Running Red Line 10W-40 Synthetic Motor Oil is another excellent option. It can be ordered direct or purchased at a local distributer. It is priced slightly more expensive than the Mobil 1 15W-50, but it comes in 8 different viscosity grades and even though it has a very high Moly content, it should not harm your clutch. The Mobil 1 15W-50 can be a little thick giving the engine a very solid feel, but if you are really trying to squeeze more horsepower out of your modern engine, the thinner oil may be better. My bike is slightly more vibey running the Red Line, but it does feel snappier. I would love to compare dyno runs to find out if it is really making more power. The Red Line oil has a very high viscosity index. It is made using a large percentage of PE Polyol Ester synthetic base oils (in addition to PAO basestocks). These oils are very good at extended very high temperatures. When it comes to extremely hot, high pressure racing situations, the high ester content oils really start to shine. If you are running turbo or supercharged system, and/or nitrous, Red Line should be your first pick. Specific Info on Red Line motor oils is HERE. Retail cost - $7-8 per quart.

Mobil 1 does offer a special "motorcycle" oil. MX4T 10W-40 is just a little thinner than the 15W-50, and quite a bit more expensive. It is probably better in terms of performance to run the thinner oil, but a more solid feeling is gained by the thicker stuff. It's your choice. If I had a really tight tolerance street engine, or had to start my bike in very cold weather, I would consider the MX4T. Retail cost - $9 per quart.

One more option in the Mobil 1 family is the Truck & SUV Formula (Yellow Cap). This is a 5W-40 oil that does not have any EC labeling. It is compatable with gas and deisel engines, so it should be compatable with motorcycles. An interesting option on a 40 weight synthetic oil.

Silkolene is really nice stuff and used by top race teams from around the world. They make another high Ester based synthetic oil. Specifically the Silkolene Pro S 5W-40 Engine Oil. This is usually a special order from the local shop.

Among all of the good reasons to run a synthetic oil is that they do not require polymetric thickening additives to produce a multi-grade behavior. These thickeners tend to crack under heat and sheer, producing unstable viscosities over time and use. Simply put, a synthetic oil lasts longer. If you are interested in some good reading on a test of synthetic oils, follow THIS link to the Paradise Garage.

Other synthetic (including class III) oils are: Castrol Syntec 10W-40 (PDS), Castrol GPS 10W-40 (PDS), Quaker State Full Synthetic Motor Oil 5W-50 (PDS), Valvoline High Performance Synthetic Oil 10W-40 (PDS)

Other non-synthetic oils are: Castrol GTX 10W-40 (PDS), Castrol Heavy Duty 30 or 40 wt (PDS), Quaker State Peak Performance 10W-40 (PDS), Quaker State Conventional 30 or 40 wt. (PDS), Valvoline All Climate Motor Oil 10W-40 or 30wt (PDS)

Riders of bikes that use wet clutches (almost all but some Ducati and Harley) must be cautious with some of the new API defined "Energy Conserving" motor oils. Some specific additives in these oils can cause the clutch's on some bikes to slip under heavy load. Molybdenum Disulphide is considered the main culprit for clutch slippage (although other friction modifiers, phosphorus and zinc, or poor clutch condition/design may truely be the culpret). While this should all be of concern when using a non-motorcycle specific motor oil, the Mobil 1 has been used for years by motorcyclists with no problems. Motorcycle Consumer News did a test on standard and motorcycle motor oils HERE. After reading this artical, you may never buy a motorcycle oil again. Trevor White really goes into the motorcycle specific oil question. Mark Lawrence has an extensive look at oils on his website, important to note is his statements regarding the use of synthetic oils during break-in periods.Mike Guillory has written an excellent article on this topic, Also Ed Hackett provides some good data and some information on viscosities. Don Stevens' artical Making Sense of Synthetic Lubricants is very good.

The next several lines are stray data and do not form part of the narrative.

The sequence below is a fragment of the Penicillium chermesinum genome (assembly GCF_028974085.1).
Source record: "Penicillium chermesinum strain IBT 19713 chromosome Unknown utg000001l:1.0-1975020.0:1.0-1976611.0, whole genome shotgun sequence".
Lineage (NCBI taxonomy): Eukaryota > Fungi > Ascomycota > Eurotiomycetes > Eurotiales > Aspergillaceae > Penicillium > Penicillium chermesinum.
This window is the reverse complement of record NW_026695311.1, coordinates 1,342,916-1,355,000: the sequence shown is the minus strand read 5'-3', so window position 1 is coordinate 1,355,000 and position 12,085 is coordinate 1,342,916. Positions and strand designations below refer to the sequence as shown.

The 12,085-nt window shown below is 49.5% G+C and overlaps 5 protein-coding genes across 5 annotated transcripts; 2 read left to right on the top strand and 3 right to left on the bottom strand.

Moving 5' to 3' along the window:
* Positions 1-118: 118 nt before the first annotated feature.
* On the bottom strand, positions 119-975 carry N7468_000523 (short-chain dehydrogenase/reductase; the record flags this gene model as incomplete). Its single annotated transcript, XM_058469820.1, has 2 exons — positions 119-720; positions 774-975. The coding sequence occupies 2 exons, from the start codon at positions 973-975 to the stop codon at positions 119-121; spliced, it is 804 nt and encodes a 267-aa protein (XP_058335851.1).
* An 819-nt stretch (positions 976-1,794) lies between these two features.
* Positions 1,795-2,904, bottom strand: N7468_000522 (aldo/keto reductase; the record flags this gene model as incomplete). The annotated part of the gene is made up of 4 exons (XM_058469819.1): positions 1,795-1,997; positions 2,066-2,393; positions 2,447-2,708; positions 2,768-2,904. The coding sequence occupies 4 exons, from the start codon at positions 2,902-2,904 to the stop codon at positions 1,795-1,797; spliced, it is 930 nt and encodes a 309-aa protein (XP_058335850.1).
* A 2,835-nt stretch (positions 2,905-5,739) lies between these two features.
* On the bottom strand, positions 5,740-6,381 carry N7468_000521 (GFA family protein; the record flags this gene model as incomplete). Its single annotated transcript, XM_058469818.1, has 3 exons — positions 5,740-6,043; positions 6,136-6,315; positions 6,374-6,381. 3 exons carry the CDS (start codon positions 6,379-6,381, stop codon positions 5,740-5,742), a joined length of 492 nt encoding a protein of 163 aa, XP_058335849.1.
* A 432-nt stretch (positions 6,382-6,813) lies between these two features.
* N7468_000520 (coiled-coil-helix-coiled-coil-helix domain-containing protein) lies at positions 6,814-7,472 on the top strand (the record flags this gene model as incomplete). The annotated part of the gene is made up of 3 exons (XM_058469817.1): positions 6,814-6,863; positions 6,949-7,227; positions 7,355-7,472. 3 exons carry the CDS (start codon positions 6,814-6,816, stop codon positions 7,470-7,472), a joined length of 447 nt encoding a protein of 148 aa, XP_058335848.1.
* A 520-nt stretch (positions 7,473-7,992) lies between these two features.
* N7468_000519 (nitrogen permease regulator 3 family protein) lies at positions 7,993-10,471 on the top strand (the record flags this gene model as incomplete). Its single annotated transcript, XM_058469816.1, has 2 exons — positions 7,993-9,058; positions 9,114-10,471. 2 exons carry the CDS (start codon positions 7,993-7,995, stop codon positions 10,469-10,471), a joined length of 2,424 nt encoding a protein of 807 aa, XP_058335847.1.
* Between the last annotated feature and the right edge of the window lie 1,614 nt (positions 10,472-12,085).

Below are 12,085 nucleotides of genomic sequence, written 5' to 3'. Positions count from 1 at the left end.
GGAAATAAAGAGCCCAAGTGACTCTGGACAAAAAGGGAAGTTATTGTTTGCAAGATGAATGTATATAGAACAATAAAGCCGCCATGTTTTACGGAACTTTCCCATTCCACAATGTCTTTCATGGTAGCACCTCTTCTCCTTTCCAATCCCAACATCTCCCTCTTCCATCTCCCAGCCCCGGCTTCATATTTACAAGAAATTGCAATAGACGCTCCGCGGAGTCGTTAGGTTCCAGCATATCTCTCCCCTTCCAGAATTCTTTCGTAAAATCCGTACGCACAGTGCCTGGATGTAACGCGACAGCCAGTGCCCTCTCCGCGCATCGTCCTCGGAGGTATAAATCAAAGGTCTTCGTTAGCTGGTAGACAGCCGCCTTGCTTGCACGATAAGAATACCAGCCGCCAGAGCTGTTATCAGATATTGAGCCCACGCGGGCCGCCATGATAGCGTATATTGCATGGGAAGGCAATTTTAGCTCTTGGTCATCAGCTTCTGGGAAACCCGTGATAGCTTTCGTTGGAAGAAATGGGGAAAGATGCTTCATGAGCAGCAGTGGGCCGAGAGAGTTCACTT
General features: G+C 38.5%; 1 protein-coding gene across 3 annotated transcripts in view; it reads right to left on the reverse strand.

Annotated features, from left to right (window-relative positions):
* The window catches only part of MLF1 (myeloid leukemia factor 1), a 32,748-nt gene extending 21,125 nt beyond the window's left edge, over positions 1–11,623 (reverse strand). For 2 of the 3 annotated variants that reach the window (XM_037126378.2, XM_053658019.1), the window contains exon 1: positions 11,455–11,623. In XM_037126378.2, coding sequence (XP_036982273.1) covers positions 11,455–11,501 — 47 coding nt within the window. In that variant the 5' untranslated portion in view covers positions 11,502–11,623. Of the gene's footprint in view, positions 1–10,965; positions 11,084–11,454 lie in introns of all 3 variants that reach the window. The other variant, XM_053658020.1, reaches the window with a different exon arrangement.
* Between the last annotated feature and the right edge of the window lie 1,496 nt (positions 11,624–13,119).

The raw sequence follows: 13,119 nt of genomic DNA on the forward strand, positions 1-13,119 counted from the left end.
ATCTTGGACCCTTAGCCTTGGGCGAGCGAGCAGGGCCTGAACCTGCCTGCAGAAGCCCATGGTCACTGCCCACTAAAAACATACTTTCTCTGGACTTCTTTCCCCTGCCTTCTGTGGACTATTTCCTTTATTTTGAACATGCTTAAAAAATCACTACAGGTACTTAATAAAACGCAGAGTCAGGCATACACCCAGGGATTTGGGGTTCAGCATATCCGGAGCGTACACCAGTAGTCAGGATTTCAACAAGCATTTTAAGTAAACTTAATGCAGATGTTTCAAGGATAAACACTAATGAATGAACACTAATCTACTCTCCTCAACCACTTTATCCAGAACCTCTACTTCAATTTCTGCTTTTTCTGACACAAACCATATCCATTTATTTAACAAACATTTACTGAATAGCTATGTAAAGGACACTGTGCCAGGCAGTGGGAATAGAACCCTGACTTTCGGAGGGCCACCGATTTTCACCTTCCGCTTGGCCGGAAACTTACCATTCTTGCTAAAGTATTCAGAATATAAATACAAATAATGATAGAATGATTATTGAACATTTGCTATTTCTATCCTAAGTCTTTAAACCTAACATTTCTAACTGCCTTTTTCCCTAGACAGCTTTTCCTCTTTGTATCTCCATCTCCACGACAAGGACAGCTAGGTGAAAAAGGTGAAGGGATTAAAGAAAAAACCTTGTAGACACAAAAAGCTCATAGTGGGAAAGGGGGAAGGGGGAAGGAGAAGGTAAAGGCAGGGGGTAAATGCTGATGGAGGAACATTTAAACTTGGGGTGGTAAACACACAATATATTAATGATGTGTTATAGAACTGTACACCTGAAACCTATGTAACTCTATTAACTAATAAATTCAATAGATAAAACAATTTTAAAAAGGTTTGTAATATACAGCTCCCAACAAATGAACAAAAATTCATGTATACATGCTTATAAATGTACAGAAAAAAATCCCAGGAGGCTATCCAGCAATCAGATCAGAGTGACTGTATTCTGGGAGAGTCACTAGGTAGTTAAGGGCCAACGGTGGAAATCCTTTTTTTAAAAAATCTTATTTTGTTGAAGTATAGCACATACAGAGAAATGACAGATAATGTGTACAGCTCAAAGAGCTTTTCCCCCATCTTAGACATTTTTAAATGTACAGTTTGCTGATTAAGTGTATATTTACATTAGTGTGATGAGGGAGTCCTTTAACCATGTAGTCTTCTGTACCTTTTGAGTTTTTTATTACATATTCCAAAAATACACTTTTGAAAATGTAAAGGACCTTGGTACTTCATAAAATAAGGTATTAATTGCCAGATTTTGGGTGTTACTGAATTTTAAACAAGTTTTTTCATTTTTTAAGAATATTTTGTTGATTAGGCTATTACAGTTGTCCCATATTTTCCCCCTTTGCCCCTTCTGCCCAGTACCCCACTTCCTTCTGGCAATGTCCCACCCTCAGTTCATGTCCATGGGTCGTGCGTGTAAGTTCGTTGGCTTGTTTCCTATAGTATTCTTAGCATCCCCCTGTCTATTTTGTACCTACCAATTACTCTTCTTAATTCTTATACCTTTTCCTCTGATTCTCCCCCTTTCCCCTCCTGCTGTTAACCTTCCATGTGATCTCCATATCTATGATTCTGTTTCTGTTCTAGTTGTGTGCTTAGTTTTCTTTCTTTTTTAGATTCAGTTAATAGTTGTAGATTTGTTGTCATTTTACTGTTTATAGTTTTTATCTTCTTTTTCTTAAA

The engine oil that you drain from your bike when doing an oil change is very valuable. Think of it like the fortune teller thinks of tea leaves. By ordering a VOA (virgin oil analysis) and a UOA (used oil analysis), you will be given a very precise picture of what is happening inside your motor with regard to lubrication or mainanance issues. HERE is a VOA of Mobil 1 15W-50. The major player in oil analysis for the consumer is Blackstone Labs. For about $20 you can get information about your engine and oil that you have only dreamed. If you are interested in some good reading on UOA, follow THIS link to the Paradise Garage.

One of the best sources for information on oil, greases, and filters online is the Bob is The Oil Guy Forum. Many different opinions and facts are presented, but it is the best place to work out the fine details.